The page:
Innovation management in the Massively Multiplayer Online game industry

Thorkell Olafur Arnason

Student thesis: Master thesis

Abstract

The video game industry had its start in the 1970s where it began as few amateur programmers creating video games over the span of several weeks. Today this industry has revenues of billions of dollars in the United States alone and its projects are larger and create more revenue than the movie industry. The consumers are no longer boys in their teens but rather men and women in their 30s. One part of the video game industry is a different from the rest, with games focusing on team-work and socializing in a persistent world. This is the Massively Multiplayer Online game or MMO. Millions of people pay subscription to play these games, to access the world of the game. But as these games are ever changing the developers must continually iterate on these games and innovate in order to keep the player interested. In this industry I look for an answer to the question: “How does a Massively Multiplayer Online game company manage the innovation of a product?”. To answer this question I begin by applying Van de ven et al.’s Process Model to the innovation process of a new MMO. This new MMO is Dust 514, the latest game from CCP Games, the developers and publishers of EVE Online, an MMO that came out in 2003 and is still growing every year, with 500.000 players in 2013. I conducted interviews with some of the most important decision makers for the game and compare their stories to the findings of Van de Ven et al. (1999) and to the common practices in video game development. From the analysis I hypothesize that there are 5 Critical Success Factors in managing the innovation of an MMO: Manage Scope, Shorten Period of Ambiguity, Openness to Innovation, Balance Leadership Roles and Reduce Outside Dependence. I conclude that what is most important in managing the innovation process of an MMO is to retain the decision-making power over the entire process by minimizing outside dependence.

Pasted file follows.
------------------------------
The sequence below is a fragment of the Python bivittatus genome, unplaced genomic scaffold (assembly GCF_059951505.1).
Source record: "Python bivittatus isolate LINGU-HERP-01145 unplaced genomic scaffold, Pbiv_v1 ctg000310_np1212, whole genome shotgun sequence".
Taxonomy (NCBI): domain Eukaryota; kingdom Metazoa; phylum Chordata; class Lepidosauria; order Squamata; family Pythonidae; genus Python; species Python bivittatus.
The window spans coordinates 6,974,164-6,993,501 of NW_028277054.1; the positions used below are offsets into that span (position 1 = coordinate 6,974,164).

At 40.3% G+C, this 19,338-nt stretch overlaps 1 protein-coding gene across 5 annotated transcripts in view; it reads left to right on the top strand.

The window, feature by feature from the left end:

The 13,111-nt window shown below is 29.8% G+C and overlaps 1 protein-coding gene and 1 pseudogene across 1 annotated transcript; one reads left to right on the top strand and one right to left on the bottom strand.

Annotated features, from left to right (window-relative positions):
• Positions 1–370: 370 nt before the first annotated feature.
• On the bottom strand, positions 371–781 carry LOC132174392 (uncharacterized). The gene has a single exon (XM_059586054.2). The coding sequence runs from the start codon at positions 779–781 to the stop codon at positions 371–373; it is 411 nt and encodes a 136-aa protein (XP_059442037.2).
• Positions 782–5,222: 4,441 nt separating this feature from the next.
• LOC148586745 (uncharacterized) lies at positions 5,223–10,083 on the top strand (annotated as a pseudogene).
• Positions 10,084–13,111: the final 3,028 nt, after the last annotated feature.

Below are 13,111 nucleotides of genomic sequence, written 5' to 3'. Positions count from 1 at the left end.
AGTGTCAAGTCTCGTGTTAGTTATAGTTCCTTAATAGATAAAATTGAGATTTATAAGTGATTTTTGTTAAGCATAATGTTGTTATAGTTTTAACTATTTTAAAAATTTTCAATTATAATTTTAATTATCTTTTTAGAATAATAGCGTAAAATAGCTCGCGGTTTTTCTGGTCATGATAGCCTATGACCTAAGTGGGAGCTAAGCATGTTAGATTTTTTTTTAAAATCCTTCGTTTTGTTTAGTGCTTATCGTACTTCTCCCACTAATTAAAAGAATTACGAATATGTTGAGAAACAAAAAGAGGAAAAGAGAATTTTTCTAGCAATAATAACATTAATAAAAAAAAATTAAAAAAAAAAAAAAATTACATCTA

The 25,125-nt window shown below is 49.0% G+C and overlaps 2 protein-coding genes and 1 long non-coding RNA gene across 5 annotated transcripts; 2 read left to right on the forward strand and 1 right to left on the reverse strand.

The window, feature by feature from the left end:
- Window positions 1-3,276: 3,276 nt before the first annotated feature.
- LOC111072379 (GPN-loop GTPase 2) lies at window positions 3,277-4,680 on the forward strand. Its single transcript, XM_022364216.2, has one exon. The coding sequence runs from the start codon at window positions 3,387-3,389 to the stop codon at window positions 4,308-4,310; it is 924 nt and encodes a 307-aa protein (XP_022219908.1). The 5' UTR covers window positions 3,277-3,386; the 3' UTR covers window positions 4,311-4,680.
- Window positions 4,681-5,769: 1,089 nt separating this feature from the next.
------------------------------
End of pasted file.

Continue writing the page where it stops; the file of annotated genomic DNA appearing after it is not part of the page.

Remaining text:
EducationsMSc in Strategy, Organization and Leadership, (Graduate Programme) Final Thesis
LanguageEnglish
Publication date2013
Number of pages86